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18:41

21 JUL 2024

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  • Judah Zahler

Bloodbath? The Ratio of Civilian Casualties in the Gaza War


Is the casualty rate in Gaza too high to justify Israel’s war? 


Scale of missiles and people

The unfortunate problem of collateral damage arises in every armed conflict. While the intent of a war may be just, unintended civilian deaths always raise moral questions. The ongoing conflict in Gaza is no exception. With militants embedded within the general population in Gaza, some level of collateral damage seems unavoidable. But is the civilian death toll too high for Israel to justify?


  • Comparisons to other recent urban battles suggest the Gaza civilian death toll is relatively low.


  • The Gaza Health Ministry (a Hamas entity) does not differentiate between civilian and armed militant deaths, raising questions about their accuracy.


  • The ratio of civilian deaths in Gaza per the number of bombs dropped is lower than in other conflicts 


 

What Is the Civilian Casualty Ratio To Combatant Deaths in Gaza?


Modern technology has enabled more precise military strikes, contributing to an overall decline in civilian death rates over time. However, recent conflicts have shifted from open battlefields to dense urban centers, increasing the risk to civilians. In any regard, the ratio between civilian and combatant casualties has come into focus in nearly all modern wars. 

 


Looking at the data collected from both the NIH and CNN via the IDF the general trend indicates a downtrend in the ratio of civilians killed during warfare. Specifically, the Korean War had a 74% civilian death rate - a number that falls to under 30% with both the Afghanistan War and the Ukraine-Russia War.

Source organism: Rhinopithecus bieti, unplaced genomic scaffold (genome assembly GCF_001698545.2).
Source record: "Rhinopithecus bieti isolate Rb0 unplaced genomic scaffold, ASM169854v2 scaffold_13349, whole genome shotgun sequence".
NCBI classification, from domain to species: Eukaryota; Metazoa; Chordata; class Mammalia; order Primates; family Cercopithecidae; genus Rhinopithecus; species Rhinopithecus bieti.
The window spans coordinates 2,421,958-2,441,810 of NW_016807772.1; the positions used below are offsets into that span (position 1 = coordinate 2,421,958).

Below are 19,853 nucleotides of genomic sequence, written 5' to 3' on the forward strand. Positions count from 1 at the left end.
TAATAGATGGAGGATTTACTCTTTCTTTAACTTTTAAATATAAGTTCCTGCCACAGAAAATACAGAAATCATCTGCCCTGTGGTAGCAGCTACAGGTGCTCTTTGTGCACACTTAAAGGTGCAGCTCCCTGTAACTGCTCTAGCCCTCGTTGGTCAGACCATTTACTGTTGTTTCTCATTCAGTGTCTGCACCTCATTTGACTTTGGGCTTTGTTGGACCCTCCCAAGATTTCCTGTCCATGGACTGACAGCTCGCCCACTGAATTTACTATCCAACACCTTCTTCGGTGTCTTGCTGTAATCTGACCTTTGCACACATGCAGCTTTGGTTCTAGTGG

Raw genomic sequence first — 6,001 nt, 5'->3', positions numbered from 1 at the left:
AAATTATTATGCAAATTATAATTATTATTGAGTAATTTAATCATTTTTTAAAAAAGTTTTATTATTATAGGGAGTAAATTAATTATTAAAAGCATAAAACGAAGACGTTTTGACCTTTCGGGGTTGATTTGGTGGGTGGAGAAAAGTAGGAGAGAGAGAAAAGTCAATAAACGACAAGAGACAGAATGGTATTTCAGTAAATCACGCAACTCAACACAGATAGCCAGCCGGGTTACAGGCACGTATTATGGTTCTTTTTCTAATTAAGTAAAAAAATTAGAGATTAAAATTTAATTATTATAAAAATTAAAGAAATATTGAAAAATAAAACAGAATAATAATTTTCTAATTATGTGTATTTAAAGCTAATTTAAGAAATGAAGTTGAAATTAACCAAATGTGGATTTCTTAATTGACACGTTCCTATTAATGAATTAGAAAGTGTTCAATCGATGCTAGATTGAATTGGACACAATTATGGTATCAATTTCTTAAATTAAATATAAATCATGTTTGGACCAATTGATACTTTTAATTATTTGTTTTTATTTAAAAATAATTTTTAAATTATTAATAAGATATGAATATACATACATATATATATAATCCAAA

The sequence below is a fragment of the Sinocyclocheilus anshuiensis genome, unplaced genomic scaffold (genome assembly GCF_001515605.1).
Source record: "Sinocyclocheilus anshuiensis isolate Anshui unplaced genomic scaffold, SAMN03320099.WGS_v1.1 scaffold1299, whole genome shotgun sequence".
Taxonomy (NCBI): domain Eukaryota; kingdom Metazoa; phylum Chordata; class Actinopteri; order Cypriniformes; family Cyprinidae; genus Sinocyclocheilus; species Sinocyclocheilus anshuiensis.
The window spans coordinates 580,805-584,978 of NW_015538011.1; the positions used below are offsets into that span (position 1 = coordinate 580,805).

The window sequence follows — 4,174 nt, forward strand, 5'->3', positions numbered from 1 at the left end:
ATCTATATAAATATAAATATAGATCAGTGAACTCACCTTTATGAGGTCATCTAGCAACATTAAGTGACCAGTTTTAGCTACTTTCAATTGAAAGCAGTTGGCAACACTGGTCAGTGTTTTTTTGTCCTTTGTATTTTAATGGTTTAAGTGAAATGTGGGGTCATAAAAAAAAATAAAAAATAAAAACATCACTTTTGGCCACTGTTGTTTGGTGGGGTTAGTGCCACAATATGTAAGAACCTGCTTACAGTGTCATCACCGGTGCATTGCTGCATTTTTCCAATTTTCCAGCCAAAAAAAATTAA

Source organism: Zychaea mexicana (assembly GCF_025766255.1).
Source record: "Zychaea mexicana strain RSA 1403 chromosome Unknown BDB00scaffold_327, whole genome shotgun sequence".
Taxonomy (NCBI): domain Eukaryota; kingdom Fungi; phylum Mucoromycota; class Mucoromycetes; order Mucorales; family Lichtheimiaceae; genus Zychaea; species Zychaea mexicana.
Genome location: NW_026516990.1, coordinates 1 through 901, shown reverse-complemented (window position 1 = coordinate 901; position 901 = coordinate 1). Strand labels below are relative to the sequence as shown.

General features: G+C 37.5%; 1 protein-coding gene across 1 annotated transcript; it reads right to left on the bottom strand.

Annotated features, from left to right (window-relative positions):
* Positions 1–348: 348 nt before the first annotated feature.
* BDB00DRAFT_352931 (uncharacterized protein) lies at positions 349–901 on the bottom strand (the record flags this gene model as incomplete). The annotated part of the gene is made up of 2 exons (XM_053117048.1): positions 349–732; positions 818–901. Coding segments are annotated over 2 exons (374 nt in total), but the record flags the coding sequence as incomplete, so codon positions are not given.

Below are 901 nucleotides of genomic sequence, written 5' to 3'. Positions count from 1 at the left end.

However, there are still numerous instances of higher civilian death rates in more modern times. This includes an 88% civilian death rate during the Persian Gulf War and a 67% civilian death rate during the Iraq War. 


Looking at the trends data, the Israel-Hamas War does not appear as some sort of drastic outlier with a ~50% civilian death rate through the first phase of the war. This is considering the widely noted density of Gaza and Hamas’ use of civilians as human shields as noted by the Washington Post, “But Hamas does use civilians as shields, and it is crucial to understand that fact.”  



The Ratio of Civilian Casualties In Gaza Is Relatively Low for the Amount of Bombs Dropped 


There are many ways to analyze the data on civilian casualties in a war. One historical method has been to look at the ratio of civilian deaths per the number of bombs dropped. Here is how the Israel-Hamas War stacks up to other armed conflicts. 



2017 Battle for Mosul 


When comparing similar urban warfare campaigns, the civilian fatality rate in Gaza appears relatively low. For example, the  2017 battle for Mosul, Iraq resulted in an estimated 3,846 civilian deaths according to the Iraqi Observatory for Human Rights. This death toll came from approximately 1,400 munitions used over a two-week period per the Pentagon. In summary that looks like this:


  • Total bombs dropped: 1,400

  • Civilian deaths: 3,846

  • Average civilian deaths per air strike: 2.75



Russian-Ukraine War 


In the Russia-Ukraine conflict, the Office of the United Nations High Commissioner for Human Rights reports 27,449 civilian casualties in Ukraine from February 2022 through September 2023. These casualties come from an estimated 11,300 missile and drone strikes. The equation of civilian casualties to bombs dropped looks like this:


  • Total bombs dropped: 11,300

  • Civilian deaths: 27,449

  • Average civilian deaths per air strike: 2.43



Israel-Hamas War


By contrast, Hamas’ Gaza Health Ministry reports approximately 22,000 purported civilian deaths in the current conflict (as of the time of this writing). The Gaza Media Office states over 45,000 bombs have been dropped by the Israeli Defense Forces (IDF).  The ratio therefore is:


  • Total bombs dropped: 45,000

  • Civilian deaths: 22,000

  • Average civilian deaths per air strike: 0.49